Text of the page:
Steps to follow to define your positioning and brand

There are many articles, posts, books and other sources that explain – both badly and well – what Branding is, such as articulating a brand building process identifying its set of assets, highlighting the elements that enable us to be different and/or unique and managing them in a way which is insightful and sustainable over time.

With this article I intend to summarise  – very briefly and concisely – some of the most important steps I feel we need to take in order to conduct a useful analysis on positioning and branding.

What do we need to take into account in order to conduct this exercise?

  • Understand our brand, define the attributes that make up our essence and summarise it in a statement that defines our positioning proposal.

Simple? Far from it!

Let’s break down the steps so we can better understand where we need to apply our grey matter.

Firstly, it is advisable that we ask ourselves some preliminary questions:

  • Do we know what the attributes are which the category pivots on? Can we avoid them so as to be different? (Be careful – it isn’t always possible!) For example, in the bottled water category there are three: Origin, composition and health.
  • Do we have a clear USP (unique selling proposition)? Finding it will help us to establish a differentiated brand positioning.

One thing that must be kept in mind: Positioning always involves ruling some things out. For example, if we are a luxury brand there will be a mainstream segment that we will not reach. And if we do eventually reach it, it will be because we are doing something wrong and we are no longer perceived as Premium.

Once these preliminary questions have been answered, we will carry out an exercise which is indispensable to understand our brand and define your DNA.

Watch out! There is one extremely important point that we must be clear about: The DNA of a brand is like our own DNA. It cannot (and should not) change. Just as our DNA tells us whether or not we will be tall, have fair skin and what our limbs will be like, the same applies to our brand.

Once defined we will not be able to change it!

Let’s start with the most basic and general before moving on to the most specific.

  1. Identify your SoB (Source of Business). Determine your primary source of business. This will help you set a useful benchmark and better understand the competition. From its positioning proposals, formulation, colour codes, etc.
  2. Know your Brand asset. For Red Bull, it is very clear that the two bulls confronting each other are its asset and this in turn perfectly explains the energising and psychoactive effects of the drink.
  3. Describe your Brand Personality. It might be helpful to use the 12 brand archetypes to define which one or ones we think best define the brand. For example, Dove is an earnest brand, which promotes beauty without complexes and pride in our natural appearance. We could categorise it within the normal and/or innocent archetypes.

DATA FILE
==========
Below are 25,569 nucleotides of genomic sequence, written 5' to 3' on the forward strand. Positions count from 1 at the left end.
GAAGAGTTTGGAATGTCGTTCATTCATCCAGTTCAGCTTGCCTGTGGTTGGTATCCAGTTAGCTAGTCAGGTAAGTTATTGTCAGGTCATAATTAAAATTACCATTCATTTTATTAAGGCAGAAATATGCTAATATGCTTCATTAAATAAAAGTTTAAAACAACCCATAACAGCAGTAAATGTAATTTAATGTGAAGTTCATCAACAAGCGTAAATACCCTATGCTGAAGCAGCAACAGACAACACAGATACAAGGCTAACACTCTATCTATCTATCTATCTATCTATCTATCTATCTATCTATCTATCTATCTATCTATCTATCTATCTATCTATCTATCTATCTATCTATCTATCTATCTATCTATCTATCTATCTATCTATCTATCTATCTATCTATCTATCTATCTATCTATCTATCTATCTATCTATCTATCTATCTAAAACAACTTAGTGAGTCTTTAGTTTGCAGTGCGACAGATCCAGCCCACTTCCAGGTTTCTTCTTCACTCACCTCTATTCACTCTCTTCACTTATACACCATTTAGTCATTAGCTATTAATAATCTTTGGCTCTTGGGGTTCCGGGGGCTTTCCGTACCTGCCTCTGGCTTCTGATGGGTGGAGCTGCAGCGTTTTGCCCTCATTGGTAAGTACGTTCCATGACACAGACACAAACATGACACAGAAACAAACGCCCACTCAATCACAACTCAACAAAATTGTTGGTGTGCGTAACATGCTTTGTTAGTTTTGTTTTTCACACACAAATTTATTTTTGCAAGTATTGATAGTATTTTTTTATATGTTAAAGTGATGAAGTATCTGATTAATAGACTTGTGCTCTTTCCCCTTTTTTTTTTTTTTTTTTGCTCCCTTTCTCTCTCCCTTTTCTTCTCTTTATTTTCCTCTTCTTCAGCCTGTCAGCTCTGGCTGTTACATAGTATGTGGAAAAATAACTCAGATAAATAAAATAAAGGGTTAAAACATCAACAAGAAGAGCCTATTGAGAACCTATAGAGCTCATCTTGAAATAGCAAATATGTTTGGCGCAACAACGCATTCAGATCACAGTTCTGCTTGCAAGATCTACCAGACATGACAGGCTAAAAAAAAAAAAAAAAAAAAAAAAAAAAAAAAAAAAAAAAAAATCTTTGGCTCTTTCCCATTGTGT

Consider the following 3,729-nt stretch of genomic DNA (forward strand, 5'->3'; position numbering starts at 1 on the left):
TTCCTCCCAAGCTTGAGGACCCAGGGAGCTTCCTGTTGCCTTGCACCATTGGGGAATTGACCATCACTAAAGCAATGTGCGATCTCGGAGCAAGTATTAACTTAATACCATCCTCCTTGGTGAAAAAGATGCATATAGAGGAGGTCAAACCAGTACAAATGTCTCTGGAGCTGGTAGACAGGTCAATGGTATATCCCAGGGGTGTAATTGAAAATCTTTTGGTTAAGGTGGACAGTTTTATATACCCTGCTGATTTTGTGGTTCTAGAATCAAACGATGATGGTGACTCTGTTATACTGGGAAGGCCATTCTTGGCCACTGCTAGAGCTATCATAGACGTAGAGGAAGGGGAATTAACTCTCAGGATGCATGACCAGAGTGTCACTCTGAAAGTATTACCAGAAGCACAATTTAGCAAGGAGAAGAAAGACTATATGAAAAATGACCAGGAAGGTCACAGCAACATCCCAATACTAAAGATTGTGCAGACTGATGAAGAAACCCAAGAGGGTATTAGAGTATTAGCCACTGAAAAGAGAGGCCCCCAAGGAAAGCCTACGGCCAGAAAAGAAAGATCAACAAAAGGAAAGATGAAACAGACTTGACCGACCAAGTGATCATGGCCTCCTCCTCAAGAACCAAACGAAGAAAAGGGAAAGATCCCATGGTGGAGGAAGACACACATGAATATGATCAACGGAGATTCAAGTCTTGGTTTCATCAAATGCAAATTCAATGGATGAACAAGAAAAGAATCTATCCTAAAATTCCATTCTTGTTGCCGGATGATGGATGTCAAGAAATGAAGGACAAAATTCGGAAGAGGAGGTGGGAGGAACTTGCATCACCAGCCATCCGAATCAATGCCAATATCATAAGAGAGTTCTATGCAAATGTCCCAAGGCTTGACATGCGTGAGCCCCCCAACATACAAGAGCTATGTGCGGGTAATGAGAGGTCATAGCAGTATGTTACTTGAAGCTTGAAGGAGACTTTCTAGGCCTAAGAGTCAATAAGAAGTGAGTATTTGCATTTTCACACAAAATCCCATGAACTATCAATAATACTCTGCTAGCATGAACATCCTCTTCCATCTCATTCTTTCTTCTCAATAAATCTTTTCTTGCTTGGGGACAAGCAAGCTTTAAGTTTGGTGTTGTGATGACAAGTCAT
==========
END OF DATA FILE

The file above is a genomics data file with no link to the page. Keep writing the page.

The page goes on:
4. What are your Beliefs and Brand Values? Today’s consumer wants to know what the brand believes in, where it wants to go and what its values are. Nowadays, it is not enough to just say it, but we must also do things that prove it. From Storytelling to Storydoing.
  5. What is our Brand Purpose and how it is synthesised in ourBrand Essence?

From where we focus our brand and what goal we want to achieve. It will greatly help us to summarise our essence. For example, Nike’s slogan or Brand Essence is ‘Just do it’. Their vision is that everyone who has a body is a potential athlete, regardless of age or physical condition, if you are amateur or professional. Their goal is to stimulate our inner ‘athlete’, our challenges, our goals … JUST DO IT, move, run, challenge yourself …

Once we have finished this reflection we need to look at what implications the positioning proposal has with regard to the variables of the marketing mix or the 4 P’s (product, price, place, promotion)

Performing this exercise – outlined in a very schematic fashion – will allow you to understand the brand, the differentiating elements, the springboard on which to construct and place all the building blocks so as to be able to submit a good brief to a design agency. Little Buddha is always a safe bet that will assist you not only with packaging but also strategically. This will help you to embody your positioning and enable you to start winning the 3-second war on the shelves, where an end consumer decides which brand to choose.

About the author: Ferran Ribalta | General Manager SANT ANIOL
General Manager SANT ANIOL mineral water, Spain
Managing Director ICONIC WINE, Singapore
Product Manager, NUTREXPA, Spain
December 9th, 2019 | Branding

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